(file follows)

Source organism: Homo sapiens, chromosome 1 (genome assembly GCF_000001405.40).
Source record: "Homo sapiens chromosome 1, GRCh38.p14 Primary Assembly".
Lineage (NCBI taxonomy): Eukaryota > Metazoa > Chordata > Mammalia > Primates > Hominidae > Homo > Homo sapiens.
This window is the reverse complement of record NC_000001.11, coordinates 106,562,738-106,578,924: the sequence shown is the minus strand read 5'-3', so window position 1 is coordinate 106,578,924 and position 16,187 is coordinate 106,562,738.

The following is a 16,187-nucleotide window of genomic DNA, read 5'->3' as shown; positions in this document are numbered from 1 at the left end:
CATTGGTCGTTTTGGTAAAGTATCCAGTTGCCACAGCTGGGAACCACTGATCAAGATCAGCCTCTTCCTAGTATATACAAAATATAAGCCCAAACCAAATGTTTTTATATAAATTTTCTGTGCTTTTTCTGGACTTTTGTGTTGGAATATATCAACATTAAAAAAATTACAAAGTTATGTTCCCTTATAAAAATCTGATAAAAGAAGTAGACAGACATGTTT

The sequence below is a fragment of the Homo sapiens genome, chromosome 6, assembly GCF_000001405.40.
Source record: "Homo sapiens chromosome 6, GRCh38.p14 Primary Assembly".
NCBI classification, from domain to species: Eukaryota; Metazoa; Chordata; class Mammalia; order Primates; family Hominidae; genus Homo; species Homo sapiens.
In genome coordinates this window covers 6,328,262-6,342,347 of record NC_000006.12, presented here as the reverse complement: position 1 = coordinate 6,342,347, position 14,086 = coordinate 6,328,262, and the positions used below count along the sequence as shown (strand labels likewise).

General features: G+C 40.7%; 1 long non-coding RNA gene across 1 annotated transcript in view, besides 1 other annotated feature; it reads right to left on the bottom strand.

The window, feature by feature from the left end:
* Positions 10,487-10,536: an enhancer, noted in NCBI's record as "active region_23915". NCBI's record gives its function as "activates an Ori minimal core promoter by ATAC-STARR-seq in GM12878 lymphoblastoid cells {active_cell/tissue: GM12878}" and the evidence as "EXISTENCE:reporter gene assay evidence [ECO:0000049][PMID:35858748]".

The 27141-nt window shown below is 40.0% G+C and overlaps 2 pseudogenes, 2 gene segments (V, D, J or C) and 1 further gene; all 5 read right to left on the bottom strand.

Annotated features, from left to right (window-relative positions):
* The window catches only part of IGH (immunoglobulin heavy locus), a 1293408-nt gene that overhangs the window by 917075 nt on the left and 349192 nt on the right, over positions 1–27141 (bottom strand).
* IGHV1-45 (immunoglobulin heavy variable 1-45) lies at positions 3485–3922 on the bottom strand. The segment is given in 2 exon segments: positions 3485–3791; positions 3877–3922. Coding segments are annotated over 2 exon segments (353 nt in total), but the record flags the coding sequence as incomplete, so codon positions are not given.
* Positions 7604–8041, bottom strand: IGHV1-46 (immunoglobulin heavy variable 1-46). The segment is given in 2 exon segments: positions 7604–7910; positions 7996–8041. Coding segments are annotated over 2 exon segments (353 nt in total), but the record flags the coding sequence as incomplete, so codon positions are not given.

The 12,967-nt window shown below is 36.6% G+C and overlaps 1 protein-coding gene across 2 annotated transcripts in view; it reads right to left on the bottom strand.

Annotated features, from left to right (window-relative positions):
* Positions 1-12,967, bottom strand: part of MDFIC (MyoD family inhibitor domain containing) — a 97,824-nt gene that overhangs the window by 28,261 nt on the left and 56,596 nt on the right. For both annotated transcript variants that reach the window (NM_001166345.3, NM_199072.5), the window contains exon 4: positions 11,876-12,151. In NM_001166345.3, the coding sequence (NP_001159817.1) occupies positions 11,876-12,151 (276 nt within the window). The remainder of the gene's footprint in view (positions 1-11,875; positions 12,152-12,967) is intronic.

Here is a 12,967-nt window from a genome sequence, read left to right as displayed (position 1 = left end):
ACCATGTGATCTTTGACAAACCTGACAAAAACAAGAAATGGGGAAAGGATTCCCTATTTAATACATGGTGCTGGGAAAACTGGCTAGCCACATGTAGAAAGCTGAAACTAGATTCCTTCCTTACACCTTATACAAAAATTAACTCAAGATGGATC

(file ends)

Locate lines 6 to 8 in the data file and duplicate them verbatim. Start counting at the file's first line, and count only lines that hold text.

CATTGGTCGTTTTGGTAAAGTATCCAGTTGCCACAGCTGGGAACCACTGATCAAGATCAGCCTCTTCCTAGTATATACAAAATATAAGCCCAAACCAAATGTTTTTATATAAATTTTCTGTGCTTTTTCTGGACTTTTGTGTTGGAATATATCAACATTAAAAAAATTACAAAGTTATGTTCCCTTATAAAAATCTGATAAAAGAAGTAGACAGACATGTTT

The sequence below is a fragment of the Homo sapiens genome, chromosome 6, assembly GCF_000001405.40.
Source record: "Homo sapiens chromosome 6, GRCh38.p14 Primary Assembly".